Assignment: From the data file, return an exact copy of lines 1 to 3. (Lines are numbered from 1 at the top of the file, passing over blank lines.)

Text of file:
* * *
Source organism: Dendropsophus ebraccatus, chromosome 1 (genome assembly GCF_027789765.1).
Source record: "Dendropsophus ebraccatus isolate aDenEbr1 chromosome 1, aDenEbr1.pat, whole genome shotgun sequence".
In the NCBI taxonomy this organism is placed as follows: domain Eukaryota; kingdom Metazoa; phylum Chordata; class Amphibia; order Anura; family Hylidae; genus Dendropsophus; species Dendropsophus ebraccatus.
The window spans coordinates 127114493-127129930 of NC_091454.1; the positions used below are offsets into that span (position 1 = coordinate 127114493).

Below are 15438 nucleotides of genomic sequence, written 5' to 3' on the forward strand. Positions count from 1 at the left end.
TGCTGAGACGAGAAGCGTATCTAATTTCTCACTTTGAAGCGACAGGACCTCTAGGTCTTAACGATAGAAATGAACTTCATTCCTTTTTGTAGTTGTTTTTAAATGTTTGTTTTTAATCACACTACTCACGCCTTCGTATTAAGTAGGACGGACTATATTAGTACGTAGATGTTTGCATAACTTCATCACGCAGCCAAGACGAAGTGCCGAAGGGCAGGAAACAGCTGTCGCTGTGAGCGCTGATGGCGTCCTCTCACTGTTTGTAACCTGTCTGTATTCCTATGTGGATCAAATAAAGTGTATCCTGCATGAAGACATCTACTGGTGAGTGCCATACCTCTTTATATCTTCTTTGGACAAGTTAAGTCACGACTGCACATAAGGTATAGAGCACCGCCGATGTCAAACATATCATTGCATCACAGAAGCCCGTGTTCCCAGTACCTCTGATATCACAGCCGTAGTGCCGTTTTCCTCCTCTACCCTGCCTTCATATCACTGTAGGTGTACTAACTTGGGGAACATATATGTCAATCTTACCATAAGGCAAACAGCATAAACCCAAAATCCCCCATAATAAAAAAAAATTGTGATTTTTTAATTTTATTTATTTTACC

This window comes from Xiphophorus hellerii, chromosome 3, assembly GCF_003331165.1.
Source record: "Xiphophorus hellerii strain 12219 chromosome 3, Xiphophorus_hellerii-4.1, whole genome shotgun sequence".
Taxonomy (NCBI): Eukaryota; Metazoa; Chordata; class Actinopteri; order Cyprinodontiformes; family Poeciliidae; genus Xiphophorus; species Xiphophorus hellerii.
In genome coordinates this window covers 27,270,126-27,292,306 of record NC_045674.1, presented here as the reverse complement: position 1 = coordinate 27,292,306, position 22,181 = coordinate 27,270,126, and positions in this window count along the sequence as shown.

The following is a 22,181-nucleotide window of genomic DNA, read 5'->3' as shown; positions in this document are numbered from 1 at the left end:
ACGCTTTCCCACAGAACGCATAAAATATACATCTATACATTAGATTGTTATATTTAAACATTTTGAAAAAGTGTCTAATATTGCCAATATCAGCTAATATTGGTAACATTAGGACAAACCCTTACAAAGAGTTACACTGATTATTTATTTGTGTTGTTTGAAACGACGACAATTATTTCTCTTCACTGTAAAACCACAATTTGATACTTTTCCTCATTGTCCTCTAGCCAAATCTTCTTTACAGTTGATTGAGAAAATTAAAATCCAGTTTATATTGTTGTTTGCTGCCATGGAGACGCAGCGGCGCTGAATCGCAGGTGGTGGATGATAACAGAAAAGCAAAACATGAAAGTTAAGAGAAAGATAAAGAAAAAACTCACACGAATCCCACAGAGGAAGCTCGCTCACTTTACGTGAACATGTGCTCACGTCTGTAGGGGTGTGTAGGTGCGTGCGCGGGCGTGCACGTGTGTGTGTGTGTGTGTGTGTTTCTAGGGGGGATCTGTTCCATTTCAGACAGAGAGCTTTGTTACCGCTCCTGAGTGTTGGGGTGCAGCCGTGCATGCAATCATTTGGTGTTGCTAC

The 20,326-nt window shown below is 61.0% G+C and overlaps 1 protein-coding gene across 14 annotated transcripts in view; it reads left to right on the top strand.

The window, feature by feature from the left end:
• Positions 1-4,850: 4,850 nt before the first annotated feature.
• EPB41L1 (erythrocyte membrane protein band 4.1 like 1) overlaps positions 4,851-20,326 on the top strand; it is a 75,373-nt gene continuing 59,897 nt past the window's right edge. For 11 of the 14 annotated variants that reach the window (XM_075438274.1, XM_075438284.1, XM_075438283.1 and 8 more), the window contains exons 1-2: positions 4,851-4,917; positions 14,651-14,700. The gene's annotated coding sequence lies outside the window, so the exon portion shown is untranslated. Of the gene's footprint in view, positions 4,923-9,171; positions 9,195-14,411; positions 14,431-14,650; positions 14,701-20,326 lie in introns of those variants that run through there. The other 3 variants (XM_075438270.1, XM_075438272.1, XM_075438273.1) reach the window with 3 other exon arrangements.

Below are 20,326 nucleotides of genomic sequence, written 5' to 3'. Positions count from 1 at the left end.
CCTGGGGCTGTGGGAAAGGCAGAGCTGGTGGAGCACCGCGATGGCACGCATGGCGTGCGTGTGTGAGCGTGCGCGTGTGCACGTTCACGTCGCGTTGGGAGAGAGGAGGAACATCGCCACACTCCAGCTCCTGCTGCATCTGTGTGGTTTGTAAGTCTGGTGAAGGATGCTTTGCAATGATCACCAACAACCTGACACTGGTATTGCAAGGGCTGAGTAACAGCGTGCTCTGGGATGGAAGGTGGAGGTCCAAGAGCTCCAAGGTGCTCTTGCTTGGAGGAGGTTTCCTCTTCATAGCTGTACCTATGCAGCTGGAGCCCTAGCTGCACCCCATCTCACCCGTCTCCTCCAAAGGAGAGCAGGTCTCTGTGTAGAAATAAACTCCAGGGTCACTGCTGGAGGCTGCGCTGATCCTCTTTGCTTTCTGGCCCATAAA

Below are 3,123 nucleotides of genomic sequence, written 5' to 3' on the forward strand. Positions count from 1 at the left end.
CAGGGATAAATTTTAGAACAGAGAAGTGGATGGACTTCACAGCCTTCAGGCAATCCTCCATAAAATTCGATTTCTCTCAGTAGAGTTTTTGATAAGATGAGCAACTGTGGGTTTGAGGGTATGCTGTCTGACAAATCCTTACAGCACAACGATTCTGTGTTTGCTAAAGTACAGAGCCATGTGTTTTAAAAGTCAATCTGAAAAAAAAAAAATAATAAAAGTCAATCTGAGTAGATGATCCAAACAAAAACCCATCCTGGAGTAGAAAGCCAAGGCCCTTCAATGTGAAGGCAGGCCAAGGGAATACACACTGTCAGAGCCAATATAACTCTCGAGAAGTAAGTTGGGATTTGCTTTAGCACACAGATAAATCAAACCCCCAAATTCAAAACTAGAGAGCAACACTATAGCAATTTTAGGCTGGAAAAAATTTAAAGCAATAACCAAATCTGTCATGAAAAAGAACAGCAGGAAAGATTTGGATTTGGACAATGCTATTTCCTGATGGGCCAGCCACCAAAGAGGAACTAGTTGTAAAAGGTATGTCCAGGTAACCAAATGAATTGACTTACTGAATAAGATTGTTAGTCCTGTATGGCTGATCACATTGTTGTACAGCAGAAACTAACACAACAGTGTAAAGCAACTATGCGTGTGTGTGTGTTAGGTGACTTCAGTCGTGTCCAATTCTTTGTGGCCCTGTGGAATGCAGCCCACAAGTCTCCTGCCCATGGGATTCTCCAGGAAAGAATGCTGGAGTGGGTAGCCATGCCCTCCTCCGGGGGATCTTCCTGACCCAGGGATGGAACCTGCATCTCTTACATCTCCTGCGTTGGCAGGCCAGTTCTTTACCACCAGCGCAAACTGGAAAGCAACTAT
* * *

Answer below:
Source organism: Dendropsophus ebraccatus, chromosome 1 (genome assembly GCF_027789765.1).
Source record: "Dendropsophus ebraccatus isolate aDenEbr1 chromosome 1, aDenEbr1.pat, whole genome shotgun sequence".
In the NCBI taxonomy this organism is placed as follows: domain Eukaryota; kingdom Metazoa; phylum Chordata; class Amphibia; order Anura; family Hylidae; genus Dendropsophus; species Dendropsophus ebraccatus.